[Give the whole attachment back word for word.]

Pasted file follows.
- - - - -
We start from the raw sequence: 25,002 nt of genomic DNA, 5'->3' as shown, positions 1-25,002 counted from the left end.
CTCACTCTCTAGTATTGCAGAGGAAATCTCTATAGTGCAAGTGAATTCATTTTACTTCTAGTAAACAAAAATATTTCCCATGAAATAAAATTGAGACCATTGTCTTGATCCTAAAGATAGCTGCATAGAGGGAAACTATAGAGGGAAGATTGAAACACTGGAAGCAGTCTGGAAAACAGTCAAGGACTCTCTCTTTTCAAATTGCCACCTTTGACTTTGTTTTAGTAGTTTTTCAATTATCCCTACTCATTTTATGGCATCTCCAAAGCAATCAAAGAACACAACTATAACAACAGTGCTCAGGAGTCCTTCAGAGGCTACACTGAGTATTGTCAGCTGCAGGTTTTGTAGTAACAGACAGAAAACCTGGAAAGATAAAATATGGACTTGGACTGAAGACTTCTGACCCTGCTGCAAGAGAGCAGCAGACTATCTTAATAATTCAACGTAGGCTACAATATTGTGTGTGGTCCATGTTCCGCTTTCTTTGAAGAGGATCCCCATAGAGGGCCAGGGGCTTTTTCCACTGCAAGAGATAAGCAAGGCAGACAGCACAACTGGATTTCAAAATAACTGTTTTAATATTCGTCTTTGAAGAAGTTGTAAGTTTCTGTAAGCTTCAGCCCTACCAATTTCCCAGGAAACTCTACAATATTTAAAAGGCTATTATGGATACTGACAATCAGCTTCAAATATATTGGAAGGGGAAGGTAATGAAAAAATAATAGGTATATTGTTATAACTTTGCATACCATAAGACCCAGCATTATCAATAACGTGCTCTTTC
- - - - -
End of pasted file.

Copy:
We start from the raw sequence: 25,002 nt of genomic DNA, 5'->3' as shown, positions 1-25,002 counted from the left end.
CTCACTCTCTAGTATTGCAGAGGAAATCTCTATAGTGCAAGTGAATTCATTTTACTTCTAGTAAACAAAAATATTTCCCATGAAATAAAATTGAGACCATTGTCTTGATCCTAAAGATAGCTGCATAGAGGGAAACTATAGAGGGAAGATTGAAACACTGGAAGCAGTCTGGAAAACAGTCAAGGACTCTCTCTTTTCAAATTGCCACCTTTGACTTTGTTTTAGTAGTTTTTCAATTATCCCTACTCATTTTATGGCATCTCCAAAGCAATCAAAGAACACAACTATAACAACAGTGCTCAGGAGTCCTTCAGAGGCTACACTGAGTATTGTCAGCTGCAGGTTTTGTAGTAACAGACAGAAAACCTGGAAAGATAAAATATGGACTTGGACTGAAGACTTCTGACCCTGCTGCAAGAGAGCAGCAGACTATCTTAATAATTCAACGTAGGCTACAATATTGTGTGTGGTCCATGTTCCGCTTTCTTTGAAGAGGATCCCCATAGAGGGCCAGGGGCTTTTTCCACTGCAAGAGATAAGCAAGGCAGACAGCACAACTGGATTTCAAAATAACTGTTTTAATATTCGTCTTTGAAGAAGTTGTAAGTTTCTGTAAGCTTCAGCCCTACCAATTTCCCAGGAAACTCTACAATATTTAAAAGGCTATTATGGATACTGACAATCAGCTTCAAATATATTGGAAGGGGAAGGTAATGAAAAAATAATAGGTATATTGTTATAACTTTGCATACCATAAGACCCAGCATTATCAATAACGTGCTCTTTC